Ryan's Medicare Hot Air
It's simply not time to hit the panic button.
There's a scary graph in Wisconsin Rep. Paul Ryan's new budget blueprint that shows the federal government's "unfunded promises" rising from $76.4 trillion in 2010 to $99.6 trillion in 2011.
That's $23.2 trillion in just one year.
The entire U.S. economy produces about $15 trillion in gross domestic product each year. So if it seems preposterous that the government's "unfunded promises" grew by that much in just one year, that's because it is.
Most of what the Wisconsin Republican calls "unfunded promises" are the future Medicare benefits that the government expects to have to pay through the late 2080s. To get a scare out of Medicare, you have look seven decades into the future.
But here's the reality: Medicare has been a solid investment for 47 years. It's also in good shape for the foreseeable future.
Of all the hot air in Washington, Ryan's hackneyed Medicare scare is the hottest. The Medicare Trust Fund isn't actually a trust fund; it isn't really going bankrupt. Oh, and most of Medicare isn't even connected to those funds anyway.
Here's how it works.
As every senior citizen knows, Medicare is incredibly complicated. It has four parts. Part A covers hospital bills. Part B covers doctors' bills. Part C is an optional private insurance plan. Part D is a private insurance plan for prescription drugs.
There are two Medicare "trust funds." The Hospital Insurance (HI) trust fund supports Medicare Part A. The Supplementary Medical Insurance (SMI) trust fund supports Parts B and D. There is no trust fund for Part C.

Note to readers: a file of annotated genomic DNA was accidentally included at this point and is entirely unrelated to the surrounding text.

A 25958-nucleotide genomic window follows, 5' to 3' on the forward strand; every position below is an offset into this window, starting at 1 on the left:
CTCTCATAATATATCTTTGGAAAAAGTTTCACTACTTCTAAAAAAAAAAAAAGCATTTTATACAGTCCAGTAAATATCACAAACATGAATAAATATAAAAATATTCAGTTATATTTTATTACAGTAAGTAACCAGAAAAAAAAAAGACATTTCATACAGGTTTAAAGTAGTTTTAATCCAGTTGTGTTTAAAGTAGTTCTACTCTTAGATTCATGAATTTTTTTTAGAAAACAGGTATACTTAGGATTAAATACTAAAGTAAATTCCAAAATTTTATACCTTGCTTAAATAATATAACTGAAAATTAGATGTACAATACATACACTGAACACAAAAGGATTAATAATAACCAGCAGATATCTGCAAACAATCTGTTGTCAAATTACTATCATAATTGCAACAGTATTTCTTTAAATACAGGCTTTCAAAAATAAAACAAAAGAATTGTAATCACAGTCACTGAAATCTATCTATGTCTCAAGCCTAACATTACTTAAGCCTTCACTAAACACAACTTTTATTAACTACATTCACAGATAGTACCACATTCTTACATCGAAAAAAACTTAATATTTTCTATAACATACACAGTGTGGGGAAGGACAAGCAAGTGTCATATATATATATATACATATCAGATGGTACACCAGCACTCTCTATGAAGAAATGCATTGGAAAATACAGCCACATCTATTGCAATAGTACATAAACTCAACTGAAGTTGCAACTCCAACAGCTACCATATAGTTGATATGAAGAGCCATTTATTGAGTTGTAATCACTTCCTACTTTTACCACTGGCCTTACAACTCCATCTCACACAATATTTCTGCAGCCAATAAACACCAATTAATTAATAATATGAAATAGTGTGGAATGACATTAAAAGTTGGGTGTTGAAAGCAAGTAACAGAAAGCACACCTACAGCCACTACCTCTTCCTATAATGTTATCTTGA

The HI trust fund, which pays hospital bills, is the one Ryan is worried about. It is currently $238 billion in the black and takes in an annual income of $229 billion. Those are some pretty big figures, but Medicare is still running a multi-billion dollar deficit and is expected to run through its treasure chest in about 12 years.
The HI trust fund is supported by a 2.9-percent tax on wages, split evenly between wage earners and their employers.
On top of this, an additional 0.9-percent tax on wages over $200,000 for individuals ($250,000 for married couples filing jointly) will start flowing to the HI trust fund in 2013 under the Affordable Care Act.
Even with these extra revenues, the HI trust fund is projected to go bankrupt in 2024. But "bankrupt" doesn't mean "bankrupt" in the sense of going out of business. It only means that the trust fund account will turn negative for the first time.
In other words, around the year 2024 — for the first time in its history — Medicare Part A will start to cost the federal government money. After 2025, the losses are expected to be in the range of $40-$60 billion per year.
By that time, the total federal budget is expected to be over $4.5 trillion, so we're talking about a Medicare Part A deficit amounting to a little over 1 percent of the federal budget.
So what about those so-called "unfunded promises"? Extend a growing trend out long enough and you can make the number as big as you like. But projecting the future Medicare costs of people who have not yet been born is simply disingenuous.
There are plenty of real challenges facing America this election year. Three of the most important are jobs, jobs, and jobs. Potential problems in Medicare and Social Security 50 or 75 years from now just don't measure up. It's not time to hit the panic button just yet.
Salvatore Babones is an American sociologist at the University of Sydney and an Institute for Policy Studies associate fellow. His book on the American economy, Benchmarking America, is due out in 2013. www.ips-dc.org
Distributed via OtherWords (OtherWords.org)